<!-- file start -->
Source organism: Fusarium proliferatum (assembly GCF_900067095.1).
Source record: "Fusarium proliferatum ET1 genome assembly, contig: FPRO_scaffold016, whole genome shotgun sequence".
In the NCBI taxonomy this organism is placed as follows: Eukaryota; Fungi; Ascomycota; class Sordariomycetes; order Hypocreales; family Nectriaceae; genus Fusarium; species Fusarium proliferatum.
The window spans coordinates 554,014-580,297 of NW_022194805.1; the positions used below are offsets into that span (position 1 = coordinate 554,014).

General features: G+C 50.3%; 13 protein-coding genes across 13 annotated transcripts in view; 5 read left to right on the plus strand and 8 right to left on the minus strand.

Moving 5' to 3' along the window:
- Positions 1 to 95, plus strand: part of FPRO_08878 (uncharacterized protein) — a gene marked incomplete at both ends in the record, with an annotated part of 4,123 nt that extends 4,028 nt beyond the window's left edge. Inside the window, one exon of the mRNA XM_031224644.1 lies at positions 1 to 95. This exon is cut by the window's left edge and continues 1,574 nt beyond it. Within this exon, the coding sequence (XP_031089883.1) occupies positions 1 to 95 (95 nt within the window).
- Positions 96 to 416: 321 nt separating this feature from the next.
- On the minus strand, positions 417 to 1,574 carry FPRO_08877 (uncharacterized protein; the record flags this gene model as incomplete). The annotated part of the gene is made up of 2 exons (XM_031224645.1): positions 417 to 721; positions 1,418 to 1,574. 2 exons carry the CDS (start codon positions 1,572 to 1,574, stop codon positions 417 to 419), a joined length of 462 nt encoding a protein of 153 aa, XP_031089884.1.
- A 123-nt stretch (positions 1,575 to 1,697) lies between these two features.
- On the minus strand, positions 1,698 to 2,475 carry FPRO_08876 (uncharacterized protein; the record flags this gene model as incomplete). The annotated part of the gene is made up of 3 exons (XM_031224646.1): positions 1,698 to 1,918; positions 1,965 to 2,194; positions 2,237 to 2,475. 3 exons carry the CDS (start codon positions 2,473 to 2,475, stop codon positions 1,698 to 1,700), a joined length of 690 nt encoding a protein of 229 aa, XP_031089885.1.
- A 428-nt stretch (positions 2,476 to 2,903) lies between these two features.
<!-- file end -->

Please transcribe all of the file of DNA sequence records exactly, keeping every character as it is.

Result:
Source organism: Fusarium proliferatum (assembly GCF_900067095.1).
Source record: "Fusarium proliferatum ET1 genome assembly, contig: FPRO_scaffold016, whole genome shotgun sequence".
In the NCBI taxonomy this organism is placed as follows: Eukaryota; Fungi; Ascomycota; class Sordariomycetes; order Hypocreales; family Nectriaceae; genus Fusarium; species Fusarium proliferatum.
The window spans coordinates 554,014-580,297 of NW_022194805.1; the positions used below are offsets into that span (position 1 = coordinate 554,014).

General features: G+C 50.3%; 13 protein-coding genes across 13 annotated transcripts in view; 5 read left to right on the plus strand and 8 right to left on the minus strand.

Moving 5' to 3' along the window:
- Positions 1 to 95, plus strand: part of FPRO_08878 (uncharacterized protein) — a gene marked incomplete at both ends in the record, with an annotated part of 4,123 nt that extends 4,028 nt beyond the window's left edge. Inside the window, one exon of the mRNA XM_031224644.1 lies at positions 1 to 95. This exon is cut by the window's left edge and continues 1,574 nt beyond it. Within this exon, the coding sequence (XP_031089883.1) occupies positions 1 to 95 (95 nt within the window).
- Positions 96 to 416: 321 nt separating this feature from the next.
- On the minus strand, positions 417 to 1,574 carry FPRO_08877 (uncharacterized protein; the record flags this gene model as incomplete). The annotated part of the gene is made up of 2 exons (XM_031224645.1): positions 417 to 721; positions 1,418 to 1,574. 2 exons carry the CDS (start codon positions 1,572 to 1,574, stop codon positions 417 to 419), a joined length of 462 nt encoding a protein of 153 aa, XP_031089884.1.
- A 123-nt stretch (positions 1,575 to 1,697) lies between these two features.
- On the minus strand, positions 1,698 to 2,475 carry FPRO_08876 (uncharacterized protein; the record flags this gene model as incomplete). The annotated part of the gene is made up of 3 exons (XM_031224646.1): positions 1,698 to 1,918; positions 1,965 to 2,194; positions 2,237 to 2,475. 3 exons carry the CDS (start codon positions 2,473 to 2,475, stop codon positions 1,698 to 1,700), a joined length of 690 nt encoding a protein of 229 aa, XP_031089885.1.
- A 428-nt stretch (positions 2,476 to 2,903) lies between these two features.